Nelson Valdez closed the book on the 2016 regular season with around 900 minutes. In 24 matches, the Paraguayan registered 30 shots and zero goals. Thursday night he needed nine minutes, one shot and a bit of good fortune to score the lone goal in the Seattle Sounders' 1-0 win over Sporting Kansas City.
The nine minutes? That's how long it took for him to surge through the box and nod in Joevin Jones' cross from the left side of the Sounders attack. The good fortune? It came when the assistant referee's flag stayed down despite Valdez appearing to be offside when the ball left Jones' foot.
But they all even out in the end, right? pic.twitter.com/tkLffI9Xj4— Sporting Kansas City (@SportingKC) October 28, 2016
"They scored their goal on an offsides play," Sporting KC coach Peter Vermes said in his postmatch news conference. "Referee misses it, changes the outcome of the game. I would tell you, in my opinion and for our organization, I think that PRO and Major League Soccer owe our club an absolute apology because this game was taken away from us today."
Luck was on Valdez's side, but he still had to put the ball in the back of the net. Has Valdez had bad luck in 2016? At times. He put 11 of those 30 shots on target and came away with nothing. At times, he's just been bad. That led many critics and peers to dump on him in very public ways in the summer.
Just watched that performance by Seattle vs KC.— Alejandro Bedoya (@AleBedoya17) July 24, 2016
Still remember them telling me my value & they signed Valdez for double that!
That poo-emoji performance was before playmaker Nicolas Lodeiro was there to pull the strings for the Sounders, before the team charged up the Western Conference mountain and into the four seed that has it staying at home and waiting for Supporters' Shield champion FC Dallas to arrive for the semifinals. That was pre-Brian Schmetzer, the coach whose professorial look would make you think he'd be more at home debating the merits of the various Star Trek franchises at a comic con than on a touchline, but who has reinvigorated the Sounders with both his attitude and his ideas.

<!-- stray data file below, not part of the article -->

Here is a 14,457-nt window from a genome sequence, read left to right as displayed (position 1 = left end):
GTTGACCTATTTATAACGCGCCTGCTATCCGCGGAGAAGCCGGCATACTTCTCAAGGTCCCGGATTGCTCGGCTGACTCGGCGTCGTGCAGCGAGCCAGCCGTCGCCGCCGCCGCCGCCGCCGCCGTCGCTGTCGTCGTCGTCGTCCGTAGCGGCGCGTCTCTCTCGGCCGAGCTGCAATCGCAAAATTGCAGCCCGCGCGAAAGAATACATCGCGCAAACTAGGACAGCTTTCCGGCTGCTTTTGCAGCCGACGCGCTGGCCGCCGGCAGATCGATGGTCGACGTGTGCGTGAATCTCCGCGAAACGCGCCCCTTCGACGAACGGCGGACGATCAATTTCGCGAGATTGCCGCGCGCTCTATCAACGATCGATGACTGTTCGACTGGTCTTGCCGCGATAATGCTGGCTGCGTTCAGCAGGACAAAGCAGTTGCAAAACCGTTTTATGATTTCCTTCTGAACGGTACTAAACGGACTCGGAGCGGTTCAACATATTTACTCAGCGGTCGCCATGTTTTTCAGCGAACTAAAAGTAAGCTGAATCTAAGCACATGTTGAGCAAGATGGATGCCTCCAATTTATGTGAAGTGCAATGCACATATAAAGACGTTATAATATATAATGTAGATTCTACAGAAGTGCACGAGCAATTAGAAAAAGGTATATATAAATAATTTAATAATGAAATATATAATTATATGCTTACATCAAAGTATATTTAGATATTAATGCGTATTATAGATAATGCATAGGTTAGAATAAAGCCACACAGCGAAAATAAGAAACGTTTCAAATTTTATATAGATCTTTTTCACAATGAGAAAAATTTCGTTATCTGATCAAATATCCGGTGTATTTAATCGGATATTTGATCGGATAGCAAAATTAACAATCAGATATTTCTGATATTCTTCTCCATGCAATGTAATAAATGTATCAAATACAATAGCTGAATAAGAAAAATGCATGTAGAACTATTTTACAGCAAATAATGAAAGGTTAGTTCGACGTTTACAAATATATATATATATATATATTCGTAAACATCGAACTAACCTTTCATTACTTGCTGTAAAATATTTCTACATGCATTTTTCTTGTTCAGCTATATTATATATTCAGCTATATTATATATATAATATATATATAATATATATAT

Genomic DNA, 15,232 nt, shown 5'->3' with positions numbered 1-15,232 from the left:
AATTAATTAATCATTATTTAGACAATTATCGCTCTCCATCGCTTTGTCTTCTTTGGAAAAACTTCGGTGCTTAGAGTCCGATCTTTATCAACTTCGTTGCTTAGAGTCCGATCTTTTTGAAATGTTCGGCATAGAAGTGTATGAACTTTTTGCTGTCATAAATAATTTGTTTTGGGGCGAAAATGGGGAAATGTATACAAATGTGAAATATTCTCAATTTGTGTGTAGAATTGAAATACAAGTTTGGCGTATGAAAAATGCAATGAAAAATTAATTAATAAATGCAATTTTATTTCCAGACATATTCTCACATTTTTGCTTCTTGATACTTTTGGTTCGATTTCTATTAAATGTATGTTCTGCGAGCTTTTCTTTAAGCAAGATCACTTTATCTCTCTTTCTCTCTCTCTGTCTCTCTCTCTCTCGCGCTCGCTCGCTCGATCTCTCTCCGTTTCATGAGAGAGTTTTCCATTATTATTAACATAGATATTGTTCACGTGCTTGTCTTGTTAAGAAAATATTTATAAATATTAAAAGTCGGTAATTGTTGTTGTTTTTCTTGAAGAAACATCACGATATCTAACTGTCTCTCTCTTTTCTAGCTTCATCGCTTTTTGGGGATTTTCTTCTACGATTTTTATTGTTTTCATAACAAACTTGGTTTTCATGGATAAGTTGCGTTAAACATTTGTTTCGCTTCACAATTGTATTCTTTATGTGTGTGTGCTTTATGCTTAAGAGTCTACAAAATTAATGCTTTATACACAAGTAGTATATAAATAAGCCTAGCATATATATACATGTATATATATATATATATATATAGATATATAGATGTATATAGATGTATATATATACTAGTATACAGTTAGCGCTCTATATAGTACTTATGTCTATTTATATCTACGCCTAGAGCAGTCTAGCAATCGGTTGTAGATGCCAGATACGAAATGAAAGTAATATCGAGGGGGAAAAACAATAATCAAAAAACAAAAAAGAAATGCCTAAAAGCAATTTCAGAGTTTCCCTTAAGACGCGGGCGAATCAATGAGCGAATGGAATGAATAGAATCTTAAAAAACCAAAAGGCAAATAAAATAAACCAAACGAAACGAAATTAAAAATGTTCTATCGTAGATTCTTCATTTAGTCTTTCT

But those good-time moments didn't filter down to 32-year-old Valdez. Even if they had, half a season of positive play really isn't enough for a player on a designated player contract in MLS. With forward Clint Dempsey sidelined because of an irregular heartbeat, Schmetzer didn't turn to his other DP forward. Instead, he mixed youth with new additions. Rookie of the Year favorite Jordan Morris continuing his strong play up top, supported by 21-year-old Cristian Roldan. Lodeiro and Alvaro Fernandez, both Uruguayan and both summer additions, have completed the front four while their South American teammate has sat on the bench and watched, occasionally coming on for a fruitless substitute showing.
"We understand the business that we’re in. But for him to come through in such a critical moment is well deserved," Schmetzer said after the game. "He carried the team on his back here, and I’m so happy for Nelson Valdez."
The relief was obvious both in Valdez's goal celebration and after the match as he celebrated, then spoke to FS1 with eyes fresh from tears.
"It's felt like there’s been a big mountain on top of me all season," Valdez told reporters after the game. "Finally, with the goal, that mountain went away and the pressure has been relieved."
His joy, combined with Sporting KC midfielder Benny Feilhaber's fury at referee Ismail Elfath masked what could be a bigger issue for the Sounders with sterling center back Roman Torres - who joined the Sounders in 2015 but returned from injury in the summer as well, further boosting the turnaround - laying on the turf with what looked to be hip discomfort.
For now, though, the Sounders can celebrate.
Valdez's allowed goal showed both the beauty and the beast of soccer, of sports even. The journeyman forward cuts a sympathetic figure after his struggles and has a moment that would bring a smile to the face of any non-partisan. But then we learn human error, or the limitations of a human assistant referee, played a part in that story.
Is this why we watch soccer? To see moments both perfect and imperfect? To celebrate the highs of life and bemoan and commiserate in the cruelties? Seeing a game in which it actually is possible to end level, but so often one team wins while the other tastes defeat? Maybe. But we definitely watch the game because of moments like Valdez's controversial goal. And then, as the Sounders will in three days and Sporting Kansas City will in a few months, we move on.
There's another series for Valdez to try to change. Thursday night, he put the ball in the back of the net. For the first time this season, it counted. His role isn't likely to change. He'll come off the bench if the Sounders need a goal. This time, the team may have more faith that he can come through. At the very least, his confidence is higher after a miserable year.
"Everybody who knows me, they know how hard for me this year was. I tried every day to make the best of it," Valdez said. "Today, I am so happy."